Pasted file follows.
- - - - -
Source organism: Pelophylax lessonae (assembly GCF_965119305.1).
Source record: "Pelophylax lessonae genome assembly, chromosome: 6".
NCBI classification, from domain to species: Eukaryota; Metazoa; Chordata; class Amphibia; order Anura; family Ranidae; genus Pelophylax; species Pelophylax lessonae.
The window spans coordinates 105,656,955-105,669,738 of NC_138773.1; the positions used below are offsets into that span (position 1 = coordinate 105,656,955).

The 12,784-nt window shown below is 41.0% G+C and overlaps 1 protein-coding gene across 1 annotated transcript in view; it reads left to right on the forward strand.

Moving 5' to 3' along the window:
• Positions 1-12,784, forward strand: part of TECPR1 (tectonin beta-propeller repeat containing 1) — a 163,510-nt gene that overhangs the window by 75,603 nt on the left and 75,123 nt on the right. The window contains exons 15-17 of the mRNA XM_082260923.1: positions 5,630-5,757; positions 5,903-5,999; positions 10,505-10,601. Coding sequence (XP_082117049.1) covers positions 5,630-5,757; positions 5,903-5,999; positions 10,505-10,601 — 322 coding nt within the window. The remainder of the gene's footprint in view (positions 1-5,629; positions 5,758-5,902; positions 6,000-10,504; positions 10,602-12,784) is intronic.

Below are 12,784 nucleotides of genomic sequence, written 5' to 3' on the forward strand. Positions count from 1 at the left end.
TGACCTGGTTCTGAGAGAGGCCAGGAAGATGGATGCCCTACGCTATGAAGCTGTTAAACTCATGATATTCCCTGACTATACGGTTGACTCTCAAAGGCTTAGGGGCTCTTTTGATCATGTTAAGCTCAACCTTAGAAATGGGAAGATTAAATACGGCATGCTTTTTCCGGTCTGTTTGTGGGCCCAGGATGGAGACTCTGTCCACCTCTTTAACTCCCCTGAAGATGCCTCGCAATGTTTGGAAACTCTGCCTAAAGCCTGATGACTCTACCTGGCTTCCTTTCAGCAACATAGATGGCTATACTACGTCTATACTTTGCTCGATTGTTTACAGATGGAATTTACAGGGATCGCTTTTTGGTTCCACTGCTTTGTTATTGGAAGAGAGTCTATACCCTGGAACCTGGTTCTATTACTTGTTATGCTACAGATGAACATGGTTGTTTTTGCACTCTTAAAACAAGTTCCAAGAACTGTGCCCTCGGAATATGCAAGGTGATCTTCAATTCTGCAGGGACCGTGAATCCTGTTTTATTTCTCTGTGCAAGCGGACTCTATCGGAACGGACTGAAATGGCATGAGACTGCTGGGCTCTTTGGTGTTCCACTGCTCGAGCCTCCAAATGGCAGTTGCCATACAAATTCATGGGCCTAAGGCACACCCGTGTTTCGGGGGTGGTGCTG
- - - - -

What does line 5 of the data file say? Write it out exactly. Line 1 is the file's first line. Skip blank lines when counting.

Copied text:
The 12,784-nt window shown below is 41.0% G+C and overlaps 1 protein-coding gene across 1 annotated transcript in view; it reads left to right on the forward strand.